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  • Writer's pictureDoug Weiss

The Spirit


From the outset let me make one thing clear, this is not a post about Christmas, past, present or future. Dickens covered that quite well, I think. But I did want to talk about spirits, after a fashion as we approach the date we celebrate the birth of the infant Jesus. Please note, I did not say the day he was born, as that is in some debate, but it is the day that people around the world, many of them of faiths other than Christianity, pause to reflect on values such as family, friendship, and most of all peace.

Other faiths have important days too, when they atone for misdeeds, ask for peace, or celebrate their kinship, among other things. There is something about days like this. If you listen and watch carefully, you may notice that there is a palpable sense of something not quite of this world that is in the air. Maybe it is the solemnity, the gathering, or the unity of purpose that grants such moments their gravitas. A lot of ink has been spent decrying the commercialization of Christmas, in particular. I am not going to add any more. For my part, I would forego the presents and the Egg Nog (to say nothing of the fruit cake) to spend more of my time and resource on what matters most to me, the spirit of the day. I am past the age where I need anything material—and while I would not deny a child the joy of opening presents the only thing I want to open is our hearts.

This is a day that can bring out the very best in people, encourage selfless acts of generosity and compassion and it is almost trite to suggest that many of us wish we could carry that spirit into the year ahead. Sadly, the convictions born on this day rarely sustain into the New Year. All that goodwill, kindness and empathy seems to melt away as we turn back to our day to day existence. I wish it were otherwise but I have no idea how to preserve that communion with our higher and nobler selves we experience this day.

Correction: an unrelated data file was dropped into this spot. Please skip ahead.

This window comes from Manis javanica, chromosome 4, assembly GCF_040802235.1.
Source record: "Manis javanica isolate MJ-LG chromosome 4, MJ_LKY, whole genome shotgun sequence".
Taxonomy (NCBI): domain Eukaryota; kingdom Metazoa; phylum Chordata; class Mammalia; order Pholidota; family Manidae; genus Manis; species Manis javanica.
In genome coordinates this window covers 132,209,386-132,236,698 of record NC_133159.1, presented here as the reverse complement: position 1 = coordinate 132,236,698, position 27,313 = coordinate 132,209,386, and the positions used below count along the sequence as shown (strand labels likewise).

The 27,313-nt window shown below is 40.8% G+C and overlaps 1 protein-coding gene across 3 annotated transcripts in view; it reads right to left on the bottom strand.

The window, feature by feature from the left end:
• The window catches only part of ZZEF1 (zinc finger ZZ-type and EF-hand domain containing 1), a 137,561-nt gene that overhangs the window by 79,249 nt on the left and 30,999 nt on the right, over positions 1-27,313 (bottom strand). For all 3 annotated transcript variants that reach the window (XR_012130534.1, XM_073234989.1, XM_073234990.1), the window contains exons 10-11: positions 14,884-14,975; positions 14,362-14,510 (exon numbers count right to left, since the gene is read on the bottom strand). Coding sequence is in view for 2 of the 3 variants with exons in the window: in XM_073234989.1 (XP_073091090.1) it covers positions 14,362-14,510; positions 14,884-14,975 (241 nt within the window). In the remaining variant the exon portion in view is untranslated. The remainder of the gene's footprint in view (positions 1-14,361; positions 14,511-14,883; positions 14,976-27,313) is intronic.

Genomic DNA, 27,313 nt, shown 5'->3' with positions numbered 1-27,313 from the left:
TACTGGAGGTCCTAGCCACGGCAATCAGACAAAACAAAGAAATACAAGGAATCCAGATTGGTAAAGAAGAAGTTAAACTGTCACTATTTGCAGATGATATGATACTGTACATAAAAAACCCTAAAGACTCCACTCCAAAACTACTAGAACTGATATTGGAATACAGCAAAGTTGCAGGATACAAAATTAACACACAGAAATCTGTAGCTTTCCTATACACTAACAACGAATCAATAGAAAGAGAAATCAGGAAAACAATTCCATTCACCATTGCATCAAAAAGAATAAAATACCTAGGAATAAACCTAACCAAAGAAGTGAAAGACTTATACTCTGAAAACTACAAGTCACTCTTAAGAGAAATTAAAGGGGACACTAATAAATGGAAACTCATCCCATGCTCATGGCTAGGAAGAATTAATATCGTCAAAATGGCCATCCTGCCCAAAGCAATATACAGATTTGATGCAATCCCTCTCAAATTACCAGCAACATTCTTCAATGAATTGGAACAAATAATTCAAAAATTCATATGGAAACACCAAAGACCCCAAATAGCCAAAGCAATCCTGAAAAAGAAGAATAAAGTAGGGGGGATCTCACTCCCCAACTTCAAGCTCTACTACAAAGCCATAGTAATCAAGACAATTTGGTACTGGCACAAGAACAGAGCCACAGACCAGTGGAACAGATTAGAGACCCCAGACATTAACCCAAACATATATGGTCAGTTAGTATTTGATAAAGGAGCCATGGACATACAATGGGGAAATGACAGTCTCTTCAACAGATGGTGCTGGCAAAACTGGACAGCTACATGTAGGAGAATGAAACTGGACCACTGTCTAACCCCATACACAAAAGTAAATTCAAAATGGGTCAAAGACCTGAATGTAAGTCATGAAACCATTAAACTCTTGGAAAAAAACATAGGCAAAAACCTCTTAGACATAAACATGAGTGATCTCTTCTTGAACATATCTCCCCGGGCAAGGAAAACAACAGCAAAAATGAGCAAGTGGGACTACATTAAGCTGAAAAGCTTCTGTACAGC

When we pause like this and put aside our grievances, petty concerns and self-interested preoccupations it is as if we are momentarily possessed—not perhaps in the literal sense—but in a profound way aware of our relationships one to another, determined to do good, and act with charity and meaningful intent. The word spirit is often used to describe a force that is invisible yet at work in the world. We speak of good and malevolent spirits, of the spirit of giving or the spirit world. All these meanings for the word spirit convey something that exists just beyond our human perception. Something alive is at work in the world, something is at work in us but we cannot quite catch sight of it, we can only experience the impact it has on us, however briefly.

I am not sure that spirit even requires faith. It is in the acts of kindness, generosity and charity that we feel the spirit, not in our belief that a Christmas spirit exists. And perhaps that is what we should take away. By practicing the actions that we associate with this day, we feel the spirit that it symbolizes. If we practiced the actions of peace, generosity, charity and understanding of others is it possible we would feel the spirit that they endow? I wonder, to borrow a line from the cartoonist Walt Kelly, if we haven’t already met the spirit, and he is us.


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